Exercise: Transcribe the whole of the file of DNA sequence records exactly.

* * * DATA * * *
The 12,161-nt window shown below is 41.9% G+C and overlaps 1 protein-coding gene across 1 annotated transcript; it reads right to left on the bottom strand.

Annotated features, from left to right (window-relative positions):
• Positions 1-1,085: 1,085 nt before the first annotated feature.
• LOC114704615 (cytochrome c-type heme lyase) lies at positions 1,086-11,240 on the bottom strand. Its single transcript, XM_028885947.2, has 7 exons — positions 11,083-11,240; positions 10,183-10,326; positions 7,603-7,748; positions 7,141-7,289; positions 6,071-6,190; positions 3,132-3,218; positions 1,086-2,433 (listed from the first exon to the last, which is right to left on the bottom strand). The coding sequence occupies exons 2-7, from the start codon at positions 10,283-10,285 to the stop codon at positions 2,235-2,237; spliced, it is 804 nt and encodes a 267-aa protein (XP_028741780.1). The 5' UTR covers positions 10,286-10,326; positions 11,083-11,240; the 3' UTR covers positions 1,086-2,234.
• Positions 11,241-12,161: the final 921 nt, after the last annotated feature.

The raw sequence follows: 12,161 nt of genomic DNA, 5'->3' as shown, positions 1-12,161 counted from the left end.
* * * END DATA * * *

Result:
The 12,161-nt window shown below is 41.9% G+C and overlaps 1 protein-coding gene across 1 annotated transcript; it reads right to left on the bottom strand.

Annotated features, from left to right (window-relative positions):
• Positions 1-1,085: 1,085 nt before the first annotated feature.
• LOC114704615 (cytochrome c-type heme lyase) lies at positions 1,086-11,240 on the bottom strand. Its single transcript, XM_028885947.2, has 7 exons — positions 11,083-11,240; positions 10,183-10,326; positions 7,603-7,748; positions 7,141-7,289; positions 6,071-6,190; positions 3,132-3,218; positions 1,086-2,433 (listed from the first exon to the last, which is right to left on the bottom strand). The coding sequence occupies exons 2-7, from the start codon at positions 10,283-10,285 to the stop codon at positions 2,235-2,237; spliced, it is 804 nt and encodes a 267-aa protein (XP_028741780.1). The 5' UTR covers positions 10,286-10,326; positions 11,083-11,240; the 3' UTR covers positions 1,086-2,234.
• Positions 11,241-12,161: the final 921 nt, after the last annotated feature.

The raw sequence follows: 12,161 nt of genomic DNA, 5'->3' as shown, positions 1-12,161 counted from the left end.